Former President Trump is scheduled to make his first appearance in federal court Tuesday in Miami, where he faces 37 felony counts connected to his handling of classified documents and alleged attempts to prevent the government from recovering them.

The Justice Department on Friday unsealed an indictment of the former president, charging that he improperly took and obstructed the government’s efforts to retrieve hundreds of secret documents — some of them related to U.S. nuclear weapons operations and national defense vulnerabilities — and kept them in unsecured areas of his Florida estate, including a bathroom, ballroom and storage room. The Mar-a-Lago property is home to a private club that hosts thousands of people each year.

Trump’s personal aide Walt Nauta was also indicted on charges of conspiracy to obstruct justice, withholding a document or record, corruptly concealing a document in a federal investigation, scheming to conceal and making false statements and representations.

The case has been initially assigned to Judge Aileen Cannon, a Trump appointee who was criticized for ruling in his favor during a dispute last year over a special master assigned to review the seized classified documents. Her rulings, which delayed the investigation for several weeks, were overturned by the 11th Circuit Court of Appeals.

Trump and his allies have repeatedly called the charges a witch hunt intended to keep him from winning back the presidency in 2024. On Monday, Trump said in a social media post that if elected he will appoint a “special ‘prosecutor’ to go after” President Biden, his family and others. A president does not have the power to appoint a special counsel; that authority lies with the U.S. attorney general.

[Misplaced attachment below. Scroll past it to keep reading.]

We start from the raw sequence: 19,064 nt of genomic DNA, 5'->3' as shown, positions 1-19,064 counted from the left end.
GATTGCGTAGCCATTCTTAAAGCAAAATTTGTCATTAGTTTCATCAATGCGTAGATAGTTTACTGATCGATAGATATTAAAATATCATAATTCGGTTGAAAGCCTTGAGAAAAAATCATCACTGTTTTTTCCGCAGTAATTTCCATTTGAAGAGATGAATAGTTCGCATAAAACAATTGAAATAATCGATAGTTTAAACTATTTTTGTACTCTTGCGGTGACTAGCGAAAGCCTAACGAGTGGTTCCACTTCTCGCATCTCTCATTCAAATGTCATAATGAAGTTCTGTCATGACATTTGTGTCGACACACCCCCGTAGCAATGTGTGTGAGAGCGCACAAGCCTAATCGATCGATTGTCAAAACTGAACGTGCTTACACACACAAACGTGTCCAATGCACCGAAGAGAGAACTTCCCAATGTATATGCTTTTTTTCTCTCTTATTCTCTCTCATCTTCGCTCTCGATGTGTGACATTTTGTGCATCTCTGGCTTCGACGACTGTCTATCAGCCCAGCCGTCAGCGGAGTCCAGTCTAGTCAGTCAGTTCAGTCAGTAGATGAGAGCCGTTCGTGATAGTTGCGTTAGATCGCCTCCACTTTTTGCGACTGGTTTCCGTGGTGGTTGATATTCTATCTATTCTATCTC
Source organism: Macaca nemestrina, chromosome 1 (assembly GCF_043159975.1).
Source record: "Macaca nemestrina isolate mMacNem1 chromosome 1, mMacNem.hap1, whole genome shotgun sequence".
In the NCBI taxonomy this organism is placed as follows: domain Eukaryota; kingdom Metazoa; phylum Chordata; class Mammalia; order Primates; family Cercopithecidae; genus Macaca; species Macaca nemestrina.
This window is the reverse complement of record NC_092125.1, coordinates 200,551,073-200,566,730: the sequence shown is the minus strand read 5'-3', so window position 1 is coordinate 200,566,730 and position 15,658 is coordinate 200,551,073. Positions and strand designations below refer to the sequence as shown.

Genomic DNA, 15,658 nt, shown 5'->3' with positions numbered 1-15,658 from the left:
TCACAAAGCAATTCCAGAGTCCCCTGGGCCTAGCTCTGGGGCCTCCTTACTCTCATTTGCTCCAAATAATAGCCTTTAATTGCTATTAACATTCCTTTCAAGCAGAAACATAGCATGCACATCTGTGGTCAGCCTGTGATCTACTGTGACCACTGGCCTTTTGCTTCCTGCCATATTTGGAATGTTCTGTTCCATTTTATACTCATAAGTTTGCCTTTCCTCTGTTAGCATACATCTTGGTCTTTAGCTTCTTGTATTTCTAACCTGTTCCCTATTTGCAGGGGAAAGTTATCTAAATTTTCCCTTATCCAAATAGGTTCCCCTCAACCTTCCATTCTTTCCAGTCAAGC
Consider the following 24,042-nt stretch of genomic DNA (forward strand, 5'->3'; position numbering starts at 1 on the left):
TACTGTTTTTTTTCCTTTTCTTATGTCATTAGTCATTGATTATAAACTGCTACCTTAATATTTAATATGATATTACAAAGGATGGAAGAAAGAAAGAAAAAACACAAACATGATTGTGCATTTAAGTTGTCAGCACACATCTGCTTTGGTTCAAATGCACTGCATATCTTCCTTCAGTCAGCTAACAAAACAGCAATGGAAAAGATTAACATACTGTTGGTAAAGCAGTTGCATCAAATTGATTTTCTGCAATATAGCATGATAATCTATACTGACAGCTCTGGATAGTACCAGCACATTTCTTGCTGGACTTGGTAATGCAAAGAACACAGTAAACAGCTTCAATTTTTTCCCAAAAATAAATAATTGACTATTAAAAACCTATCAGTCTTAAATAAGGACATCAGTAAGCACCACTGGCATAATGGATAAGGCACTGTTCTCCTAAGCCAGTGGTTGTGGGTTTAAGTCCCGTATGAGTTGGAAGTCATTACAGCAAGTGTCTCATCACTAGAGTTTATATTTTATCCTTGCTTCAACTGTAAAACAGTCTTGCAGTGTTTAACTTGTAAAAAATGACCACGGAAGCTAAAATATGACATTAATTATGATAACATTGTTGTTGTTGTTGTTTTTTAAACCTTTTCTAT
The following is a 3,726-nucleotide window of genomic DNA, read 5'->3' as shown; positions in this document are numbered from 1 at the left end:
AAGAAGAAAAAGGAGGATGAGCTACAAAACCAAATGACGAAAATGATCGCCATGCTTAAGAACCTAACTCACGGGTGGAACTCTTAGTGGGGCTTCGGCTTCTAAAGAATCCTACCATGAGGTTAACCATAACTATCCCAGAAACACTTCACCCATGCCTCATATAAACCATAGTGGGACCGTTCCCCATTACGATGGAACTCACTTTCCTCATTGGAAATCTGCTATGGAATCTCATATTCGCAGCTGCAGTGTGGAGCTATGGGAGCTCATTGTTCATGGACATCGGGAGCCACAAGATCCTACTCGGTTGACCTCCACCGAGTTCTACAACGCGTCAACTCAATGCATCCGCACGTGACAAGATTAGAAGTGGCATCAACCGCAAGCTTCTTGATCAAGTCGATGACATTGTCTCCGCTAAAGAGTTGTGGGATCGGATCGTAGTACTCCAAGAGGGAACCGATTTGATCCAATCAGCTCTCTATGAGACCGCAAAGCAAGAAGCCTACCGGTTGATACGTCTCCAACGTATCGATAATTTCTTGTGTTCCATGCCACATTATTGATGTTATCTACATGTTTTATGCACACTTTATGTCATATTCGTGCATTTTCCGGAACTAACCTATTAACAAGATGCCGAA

Police temporarily pushed Trump supporters out of the plaza of the the Wilkie D. Ferguson Jr. Federal Courthouse on Tuesday. Several news outlets reported a bomb threat had been made. Earlier, prominent right-wing figures who called on supporters to protest were giving speeches.

Miami Police Chief Manuel Morales said in a news conference that his officers were prepared for a crowd of up to 50,000 people Tuesday. Security guards and federal officers were stationed outside the courthouse on Monday.

“Make no mistake about it, we’re taking this event extremely serious,” Morales said. “We know that there is a potential of things taking a turn for the worst, but that’s not the Miami way.”

Several of Trump’s Republican allies in Congress, led by Rep. Matt Gaetz (R-Fla.), planned a public event before the former president’s court appearance to discuss the indictment and the ongoing prosecutions of people who entered the Capitol during the Jan. 6, 2021, insurrection.

Rep. Marjorie Taylor Greene (R-Ga.) announced on the House floor Monday that she plans to introduce an appropriations rider to defund the special counsel’s investigation. Such a measure is unlikely to be approved by the Senate, where Democrats hold a majority.

The Southern District of Florida does not normally allow reporters to take photos, video or audio recordings of court proceedings. Late Monday, a federal magistrate judge rejected a request by coalition of media outlets, including the Los Angeles Times, to allow photography and video recording in the courtroom and surrounding hallways on Tuesday, saying that “allowing photographs would undermine the massive security arrangements put in place.”

The magistrate judge also denied a request to immediately release an audio recording of all proceedings in the case. The judge stated that a transcript is expected to be made available Tuesday.

Chief U.S. judge for Southern District of Florida Cecilia Altonaga also ruled late Monday that reporters cannot take any cellphones or electronic devices into the courthouse for Trump’s arraignment. Normally reporters are exempt from the rule banning electronic devices.

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